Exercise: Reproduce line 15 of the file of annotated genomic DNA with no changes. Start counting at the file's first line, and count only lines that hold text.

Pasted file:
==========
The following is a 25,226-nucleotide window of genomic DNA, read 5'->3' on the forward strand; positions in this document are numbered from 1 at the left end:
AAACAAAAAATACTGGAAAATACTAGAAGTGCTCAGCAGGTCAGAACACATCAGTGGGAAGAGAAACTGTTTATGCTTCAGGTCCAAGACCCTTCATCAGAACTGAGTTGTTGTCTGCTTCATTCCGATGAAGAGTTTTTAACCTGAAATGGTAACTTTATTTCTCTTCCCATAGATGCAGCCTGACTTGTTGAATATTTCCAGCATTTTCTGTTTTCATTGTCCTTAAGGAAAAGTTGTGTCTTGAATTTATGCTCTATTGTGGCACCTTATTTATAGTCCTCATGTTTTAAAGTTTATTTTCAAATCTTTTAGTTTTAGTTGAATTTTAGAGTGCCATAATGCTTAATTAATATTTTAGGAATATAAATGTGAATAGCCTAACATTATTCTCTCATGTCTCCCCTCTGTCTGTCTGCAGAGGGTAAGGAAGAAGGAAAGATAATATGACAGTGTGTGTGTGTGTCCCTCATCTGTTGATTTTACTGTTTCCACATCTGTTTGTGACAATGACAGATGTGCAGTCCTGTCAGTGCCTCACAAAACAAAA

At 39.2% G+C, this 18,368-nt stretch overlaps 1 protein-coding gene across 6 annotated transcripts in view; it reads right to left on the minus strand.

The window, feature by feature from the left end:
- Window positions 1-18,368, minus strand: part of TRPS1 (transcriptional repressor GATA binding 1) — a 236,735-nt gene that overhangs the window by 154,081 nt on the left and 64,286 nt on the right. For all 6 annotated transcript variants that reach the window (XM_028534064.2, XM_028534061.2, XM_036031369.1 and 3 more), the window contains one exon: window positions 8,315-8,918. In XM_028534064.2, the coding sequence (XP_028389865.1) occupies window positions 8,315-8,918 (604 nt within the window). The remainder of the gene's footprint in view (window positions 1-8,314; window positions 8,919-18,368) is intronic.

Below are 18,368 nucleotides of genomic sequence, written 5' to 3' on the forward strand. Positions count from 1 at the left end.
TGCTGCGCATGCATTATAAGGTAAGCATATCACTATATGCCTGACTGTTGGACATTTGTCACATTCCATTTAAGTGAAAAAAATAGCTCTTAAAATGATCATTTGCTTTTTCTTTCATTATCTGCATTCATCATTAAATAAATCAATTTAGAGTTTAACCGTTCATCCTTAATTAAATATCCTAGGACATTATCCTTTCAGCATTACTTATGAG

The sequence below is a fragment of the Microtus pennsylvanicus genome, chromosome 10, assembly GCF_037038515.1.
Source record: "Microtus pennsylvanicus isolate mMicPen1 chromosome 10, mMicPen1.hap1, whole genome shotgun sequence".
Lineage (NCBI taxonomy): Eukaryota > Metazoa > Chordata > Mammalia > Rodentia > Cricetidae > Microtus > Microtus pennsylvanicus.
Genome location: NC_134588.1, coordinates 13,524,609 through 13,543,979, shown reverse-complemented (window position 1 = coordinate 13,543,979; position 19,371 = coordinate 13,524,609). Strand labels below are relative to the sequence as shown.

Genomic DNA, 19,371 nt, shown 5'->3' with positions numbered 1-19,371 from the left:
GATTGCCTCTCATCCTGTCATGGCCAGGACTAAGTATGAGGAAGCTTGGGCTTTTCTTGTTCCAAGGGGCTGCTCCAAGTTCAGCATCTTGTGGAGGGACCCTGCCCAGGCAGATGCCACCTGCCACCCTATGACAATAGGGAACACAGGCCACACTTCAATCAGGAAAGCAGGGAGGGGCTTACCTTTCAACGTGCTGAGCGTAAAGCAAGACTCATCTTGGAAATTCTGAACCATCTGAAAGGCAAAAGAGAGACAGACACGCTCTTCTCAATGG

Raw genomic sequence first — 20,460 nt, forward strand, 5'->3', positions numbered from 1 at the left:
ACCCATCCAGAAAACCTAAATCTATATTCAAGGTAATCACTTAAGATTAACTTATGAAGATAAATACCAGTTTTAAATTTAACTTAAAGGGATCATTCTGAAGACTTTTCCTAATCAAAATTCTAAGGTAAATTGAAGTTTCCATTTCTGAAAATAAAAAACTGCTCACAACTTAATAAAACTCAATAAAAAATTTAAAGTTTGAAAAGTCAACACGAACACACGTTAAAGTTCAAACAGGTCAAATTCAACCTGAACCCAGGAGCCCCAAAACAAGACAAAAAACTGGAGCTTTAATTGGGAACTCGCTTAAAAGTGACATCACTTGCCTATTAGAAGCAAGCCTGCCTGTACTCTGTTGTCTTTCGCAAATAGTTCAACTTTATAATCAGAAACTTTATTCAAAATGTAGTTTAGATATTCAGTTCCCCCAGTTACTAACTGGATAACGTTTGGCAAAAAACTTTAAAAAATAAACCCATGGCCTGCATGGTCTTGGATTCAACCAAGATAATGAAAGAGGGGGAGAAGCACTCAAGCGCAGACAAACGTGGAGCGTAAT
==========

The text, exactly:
ACCCATCCAGAAAACCTAAATCTATATTCAAGGTAATCACTTAAGATTAACTTATGAAGATAAATACCAGTTTTAAATTTAACTTAAAGGGATCATTCTGAAGACTTTTCCTAATCAAAATTCTAAGGTAAATTGAAGTTTCCATTTCTGAAAATAAAAAACTGCTCACAACTTAATAAAACTCAATAAAAAATTTAAAGTTTGAAAAGTCAACACGAACACACGTTAAAGTTCAAACAGGTCAAATTCAACCTGAACCCAGGAGCCCCAAAACAAGACAAAAAACTGGAGCTTTAATTGGGAACTCGCTTAAAAGTGACATCACTTGCCTATTAGAAGCAAGCCTGCCTGTACTCTGTTGTCTTTCGCAAATAGTTCAACTTTATAATCAGAAACTTTATTCAAAATGTAGTTTAGATATTCAGTTCCCCCAGTTACTAACTGGATAACGTTTGGCAAAAAACTTTAAAAAATAAACCCATGGCCTGCATGGTCTTGGATTCAACCAAGATAATGAAAGAGGGGGAGAAGCACTCAAGCGCAGACAAACGTGGAGCGTAAT